The Rila Monastery, BG
|The Church Within the Monastery|
We were lucky with the weather; it was windy but no rain. To get to the Rila Monastery we had to drive towards Sofia and the easiest way was the Highway. There is no need for a Vignette for Motorcycles in Bulgaria, so we had a good ride and made good miles today. All went well; even the ring road around Sofia was OK, much, much better than Bucharest and our GPS, soon after the Ring Road, directed us off into more rural areas.
We met wonderful roads, twisted and a bit up and down hilly territory until…..we came to the worst construction site you could ever imagine. What are those people thinking? How can anyone work like this? For about 3 or 4 miles the road was torn up. There was mud all over the roads about a foot deep. Cut up sections with sharp edges, filled with sand. In some spots we had to ride over the sidewalk but had to ‘jump’ the curb at a wrong, shallow angle, which you normally avoid like the plague. We had no choice once committed to this road. We started riding into the construction site and there was no place to stop, no place to turn around. We were committed to continue or crash. And crashing was just not an option, we were in nowhere land, the ‘workers’ were not around, the area was abandoned. Mud spattered on us, the tires slipped a few times, the rear trying to break out. It was with the greatest concentration, with eyes peeled straight ahead, with me saying "Keep on looking up, go straight, breath evenly, keep on going, steady," to myself. It was horrendous! I could hear Carol on the intercom hyperventilating. All I could do was tell her what I kept telling myself, steady, slow but steady. Keep the bike straight, look straight ahead. Hang on! I could hear her saying: “I don’t want to do this anymore", but once committed, there is just no way out. It was absolutely terrible. I have been in tight spots but this spot was the worst. We expended a lot of energy getting through this section. I am not sure if my past experience helped, it might have, but it sure was a doozy. We made it through; albeit our adrenaline was still pumping after we got out of this hell-hole section. Phew! I would not want many of those spots ever again. We could not believe the sloppy way this construction was laid out, or the lack of warning signs, or how people could work under these conditions, even on foot. With a heavy bike it was a suicide mission. We ran into it by accident, and it left a mark on me. Never again if I can help it!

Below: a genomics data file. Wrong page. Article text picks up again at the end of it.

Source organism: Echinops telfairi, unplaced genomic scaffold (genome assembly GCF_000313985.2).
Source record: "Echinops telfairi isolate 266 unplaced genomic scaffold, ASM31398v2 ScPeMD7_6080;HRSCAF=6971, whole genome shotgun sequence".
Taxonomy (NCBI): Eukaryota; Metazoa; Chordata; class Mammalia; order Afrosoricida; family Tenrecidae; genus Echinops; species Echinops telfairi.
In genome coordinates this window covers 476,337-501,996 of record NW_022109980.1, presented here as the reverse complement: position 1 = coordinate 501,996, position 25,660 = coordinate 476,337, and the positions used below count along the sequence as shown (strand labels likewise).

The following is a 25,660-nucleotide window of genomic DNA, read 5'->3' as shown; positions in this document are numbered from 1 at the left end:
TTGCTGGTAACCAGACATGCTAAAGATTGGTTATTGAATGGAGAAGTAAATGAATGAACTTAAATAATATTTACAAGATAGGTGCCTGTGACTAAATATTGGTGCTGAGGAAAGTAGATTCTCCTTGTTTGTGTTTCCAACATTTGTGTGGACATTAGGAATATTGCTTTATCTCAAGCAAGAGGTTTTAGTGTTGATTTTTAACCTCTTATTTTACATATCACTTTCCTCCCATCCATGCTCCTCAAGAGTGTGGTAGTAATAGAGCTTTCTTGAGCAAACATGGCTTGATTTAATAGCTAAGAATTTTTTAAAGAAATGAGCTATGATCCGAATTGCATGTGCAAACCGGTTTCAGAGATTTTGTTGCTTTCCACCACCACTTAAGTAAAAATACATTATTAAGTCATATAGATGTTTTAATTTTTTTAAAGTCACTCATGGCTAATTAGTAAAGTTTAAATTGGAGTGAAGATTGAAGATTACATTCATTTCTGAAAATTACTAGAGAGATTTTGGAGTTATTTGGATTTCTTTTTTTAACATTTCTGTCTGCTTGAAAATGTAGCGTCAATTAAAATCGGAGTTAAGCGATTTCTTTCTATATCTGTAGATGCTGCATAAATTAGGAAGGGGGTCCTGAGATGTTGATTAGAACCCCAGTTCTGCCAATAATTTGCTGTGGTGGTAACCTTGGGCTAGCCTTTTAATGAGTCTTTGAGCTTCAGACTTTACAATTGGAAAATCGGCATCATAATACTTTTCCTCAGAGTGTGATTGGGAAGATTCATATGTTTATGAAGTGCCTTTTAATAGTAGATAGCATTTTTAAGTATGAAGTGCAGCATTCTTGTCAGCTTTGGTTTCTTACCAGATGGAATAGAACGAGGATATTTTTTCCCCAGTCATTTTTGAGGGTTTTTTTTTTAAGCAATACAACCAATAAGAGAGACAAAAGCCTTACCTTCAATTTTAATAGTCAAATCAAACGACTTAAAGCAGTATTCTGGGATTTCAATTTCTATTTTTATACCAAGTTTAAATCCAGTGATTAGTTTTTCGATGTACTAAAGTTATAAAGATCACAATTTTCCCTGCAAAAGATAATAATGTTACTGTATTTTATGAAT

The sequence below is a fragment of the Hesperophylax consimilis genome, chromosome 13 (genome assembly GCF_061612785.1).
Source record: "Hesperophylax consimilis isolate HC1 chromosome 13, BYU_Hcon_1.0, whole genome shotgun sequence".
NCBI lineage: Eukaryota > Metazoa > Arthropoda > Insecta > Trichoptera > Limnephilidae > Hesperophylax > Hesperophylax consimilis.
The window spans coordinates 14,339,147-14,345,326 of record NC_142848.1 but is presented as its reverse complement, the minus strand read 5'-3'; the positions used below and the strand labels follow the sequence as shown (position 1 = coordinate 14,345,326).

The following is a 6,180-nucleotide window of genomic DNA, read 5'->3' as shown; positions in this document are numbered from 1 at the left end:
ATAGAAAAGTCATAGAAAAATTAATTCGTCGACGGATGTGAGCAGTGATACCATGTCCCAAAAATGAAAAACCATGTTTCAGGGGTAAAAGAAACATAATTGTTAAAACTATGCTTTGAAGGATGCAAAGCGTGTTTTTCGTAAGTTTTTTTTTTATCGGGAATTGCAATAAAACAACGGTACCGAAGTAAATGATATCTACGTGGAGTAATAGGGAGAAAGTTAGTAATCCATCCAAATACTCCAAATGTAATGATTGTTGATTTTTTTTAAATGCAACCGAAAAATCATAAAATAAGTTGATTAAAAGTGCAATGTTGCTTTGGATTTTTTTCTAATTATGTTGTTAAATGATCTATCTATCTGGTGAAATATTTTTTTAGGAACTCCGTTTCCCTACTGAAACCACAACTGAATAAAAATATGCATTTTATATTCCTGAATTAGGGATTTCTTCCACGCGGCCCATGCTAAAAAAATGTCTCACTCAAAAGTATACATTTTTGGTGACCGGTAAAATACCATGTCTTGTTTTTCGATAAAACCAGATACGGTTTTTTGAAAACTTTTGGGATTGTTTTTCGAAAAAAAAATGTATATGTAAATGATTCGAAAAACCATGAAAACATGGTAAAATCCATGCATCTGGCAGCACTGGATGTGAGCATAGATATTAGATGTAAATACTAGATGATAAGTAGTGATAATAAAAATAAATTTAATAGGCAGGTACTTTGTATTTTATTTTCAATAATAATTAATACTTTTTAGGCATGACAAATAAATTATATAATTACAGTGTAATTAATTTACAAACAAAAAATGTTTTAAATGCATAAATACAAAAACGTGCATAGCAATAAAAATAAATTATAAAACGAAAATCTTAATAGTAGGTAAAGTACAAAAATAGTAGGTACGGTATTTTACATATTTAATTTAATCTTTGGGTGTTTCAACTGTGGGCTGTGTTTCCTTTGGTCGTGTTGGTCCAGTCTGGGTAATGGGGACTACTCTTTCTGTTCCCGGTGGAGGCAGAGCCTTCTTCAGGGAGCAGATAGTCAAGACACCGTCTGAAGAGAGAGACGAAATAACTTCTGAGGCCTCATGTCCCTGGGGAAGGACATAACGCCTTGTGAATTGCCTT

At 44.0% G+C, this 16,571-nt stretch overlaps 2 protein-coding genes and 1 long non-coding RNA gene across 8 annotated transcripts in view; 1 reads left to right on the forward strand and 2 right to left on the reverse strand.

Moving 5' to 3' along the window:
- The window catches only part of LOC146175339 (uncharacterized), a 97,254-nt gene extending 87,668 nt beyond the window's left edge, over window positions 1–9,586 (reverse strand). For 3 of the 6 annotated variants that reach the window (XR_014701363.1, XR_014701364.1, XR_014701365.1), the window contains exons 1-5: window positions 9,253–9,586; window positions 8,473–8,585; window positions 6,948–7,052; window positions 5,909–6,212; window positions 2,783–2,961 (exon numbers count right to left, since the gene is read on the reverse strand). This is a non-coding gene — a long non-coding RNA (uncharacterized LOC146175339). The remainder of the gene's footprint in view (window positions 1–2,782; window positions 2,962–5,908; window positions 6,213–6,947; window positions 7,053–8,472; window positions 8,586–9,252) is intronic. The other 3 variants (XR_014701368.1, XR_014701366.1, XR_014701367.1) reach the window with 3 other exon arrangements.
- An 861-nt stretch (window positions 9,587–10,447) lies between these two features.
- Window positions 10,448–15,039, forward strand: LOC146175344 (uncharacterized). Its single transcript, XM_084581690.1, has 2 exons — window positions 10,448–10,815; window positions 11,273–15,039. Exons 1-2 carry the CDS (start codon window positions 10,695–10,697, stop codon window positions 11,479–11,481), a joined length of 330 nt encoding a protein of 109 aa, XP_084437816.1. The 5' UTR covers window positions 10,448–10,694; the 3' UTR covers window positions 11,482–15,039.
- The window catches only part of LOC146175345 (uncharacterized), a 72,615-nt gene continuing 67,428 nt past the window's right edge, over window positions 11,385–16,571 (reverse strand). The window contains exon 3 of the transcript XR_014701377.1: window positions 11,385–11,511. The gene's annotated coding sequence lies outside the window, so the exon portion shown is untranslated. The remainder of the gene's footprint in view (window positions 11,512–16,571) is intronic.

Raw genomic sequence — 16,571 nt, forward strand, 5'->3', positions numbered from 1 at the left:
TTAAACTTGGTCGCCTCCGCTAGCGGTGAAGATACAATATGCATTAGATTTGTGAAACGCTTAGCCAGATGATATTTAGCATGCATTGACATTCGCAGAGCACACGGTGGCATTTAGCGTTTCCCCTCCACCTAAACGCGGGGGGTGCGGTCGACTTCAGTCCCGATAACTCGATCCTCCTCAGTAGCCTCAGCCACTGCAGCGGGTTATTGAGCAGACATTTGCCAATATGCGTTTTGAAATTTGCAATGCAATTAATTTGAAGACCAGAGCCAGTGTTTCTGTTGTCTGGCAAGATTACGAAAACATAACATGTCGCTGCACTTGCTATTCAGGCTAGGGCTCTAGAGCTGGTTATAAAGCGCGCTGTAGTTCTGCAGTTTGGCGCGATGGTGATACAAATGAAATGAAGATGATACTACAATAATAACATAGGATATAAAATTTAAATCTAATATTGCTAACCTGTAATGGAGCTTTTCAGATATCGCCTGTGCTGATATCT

|The Monastery Is Within This Forested Area|
The hotel was a bit difficult to find since even our GPS had no clue as to where it was on the long road leading to the Monastery. I asked a honey vendor and he pointed in the direction we were traveling so we kept on going but buildings were only sporadically seen along the route. Close to the actual Monastery, we finally found our spot for the night. It was a more-or-less 'normal' house behind a high wall with a restaurant sign that turned out to be the spot we were looking for.
|Old Cobblestone Streets, Narrow Gates To Go Through|
The bikes were safely parked on the cobblestones within the walls, the food was good, we were safe and sound and I had the good feeling we had survived day unscathed, but the construction experience overshadowed all. I still cannot understand how easily we got trapped into this huge mess of a road.
|Larger Than I Thought It Would Be, Happy Colors|
We slept well and the next morning we took the self-guided tour of the actual Rila Monastery. This Monastery is at, or near, the end of the road and deep inside the mountains. It is a wild looking neighborhood; forlorn looking, surrounded by fog and mountains and a perfect spot if you are a hermit.
Exactly how this Monastery got started, Ivan of Rila, the hermit, lived here and became a Saint.
|A Bit Of History|
|Gilded Inside Of the Church|
|Elaborate Frescoes Inside and Outside the Church|
The Monastery, the way it is now, was rebuilt after a fire in 1840 or so, but was rebuilt beautifully. The Moorish looking façade only helps the general appeal. Naturally, the Church itself is full of icons, full of gilded items, full of Christian Orthodox regalia but I was impressed by the look of the Rila Monastery. We took some pictures where we were allowed to do so and I was glad we took this long (dangerous) ride just to see ‘another’ church or monastery. This is a UNESCO spot and it well deserves its’ nomination as the most visited Monastery of Bulgaria. It simply is a classic, well-hidden, gem. We were not swamped by tourists, which helped too. The Rila Monastery has my yes vote for a visit.